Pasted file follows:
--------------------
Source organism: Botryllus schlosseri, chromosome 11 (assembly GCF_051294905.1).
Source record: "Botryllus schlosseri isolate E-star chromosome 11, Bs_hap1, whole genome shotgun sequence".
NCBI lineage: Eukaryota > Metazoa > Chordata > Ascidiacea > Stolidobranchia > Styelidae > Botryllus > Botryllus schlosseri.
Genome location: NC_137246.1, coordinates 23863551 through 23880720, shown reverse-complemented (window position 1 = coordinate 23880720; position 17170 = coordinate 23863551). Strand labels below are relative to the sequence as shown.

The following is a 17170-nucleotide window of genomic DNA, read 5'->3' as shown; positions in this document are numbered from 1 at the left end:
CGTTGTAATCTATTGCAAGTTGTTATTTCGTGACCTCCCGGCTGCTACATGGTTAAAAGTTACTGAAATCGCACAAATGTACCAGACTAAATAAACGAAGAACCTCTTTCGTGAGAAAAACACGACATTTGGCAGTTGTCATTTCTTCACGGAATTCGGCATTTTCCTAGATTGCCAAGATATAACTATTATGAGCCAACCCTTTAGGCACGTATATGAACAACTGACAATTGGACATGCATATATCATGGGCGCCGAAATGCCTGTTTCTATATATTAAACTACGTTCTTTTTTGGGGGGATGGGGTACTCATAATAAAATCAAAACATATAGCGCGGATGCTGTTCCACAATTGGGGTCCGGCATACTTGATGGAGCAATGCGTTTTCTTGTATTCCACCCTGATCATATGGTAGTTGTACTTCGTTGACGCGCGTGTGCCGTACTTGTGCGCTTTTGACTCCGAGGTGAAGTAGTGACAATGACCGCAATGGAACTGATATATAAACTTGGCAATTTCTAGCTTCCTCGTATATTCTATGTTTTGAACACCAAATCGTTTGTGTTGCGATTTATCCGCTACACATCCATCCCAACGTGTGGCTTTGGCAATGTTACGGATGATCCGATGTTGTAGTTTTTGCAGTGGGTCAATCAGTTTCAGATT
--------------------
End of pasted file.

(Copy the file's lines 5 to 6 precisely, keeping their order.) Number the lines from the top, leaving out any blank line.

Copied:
The following is a 17170-nucleotide window of genomic DNA, read 5'->3' as shown; positions in this document are numbered from 1 at the left end:
CGTTGTAATCTATTGCAAGTTGTTATTTCGTGACCTCCCGGCTGCTACATGGTTAAAAGTTACTGAAATCGCACAAATGTACCAGACTAAATAAACGAAGAACCTCTTTCGTGAGAAAAACACGACATTTGGCAGTTGTCATTTCTTCACGGAATTCGGCATTTTCCTAGATTGCCAAGATATAACTATTATGAGCCAACCCTTTAGGCACGTATATGAACAACTGACAATTGGACATGCATATATCATGGGCGCCGAAATGCCTGTTTCTATATATTAAACTACGTTCTTTTTTGGGGGGATGGGGTACTCATAATAAAATCAAAACATATAGCGCGGATGCTGTTCCACAATTGGGGTCCGGCATACTTGATGGAGCAATGCGTTTTCTTGTATTCCACCCTGATCATATGGTAGTTGTACTTCGTTGACGCGCGTGTGCCGTACTTGTGCGCTTTTGACTCCGAGGTGAAGTAGTGACAATGACCGCAATGGAACTGATATATAAACTTGGCAATTTCTAGCTTCCTCGTATATTCTATGTTTTGAACACCAAATCGTTTGTGTTGCGATTTATCCGCTACACATCCATCCCAACGTGTGGCTTTGGCAATGTTACGGATGATCCGATGTTGTAGTTTTTGCAGTGGGTCAATCAGTTTCAGATT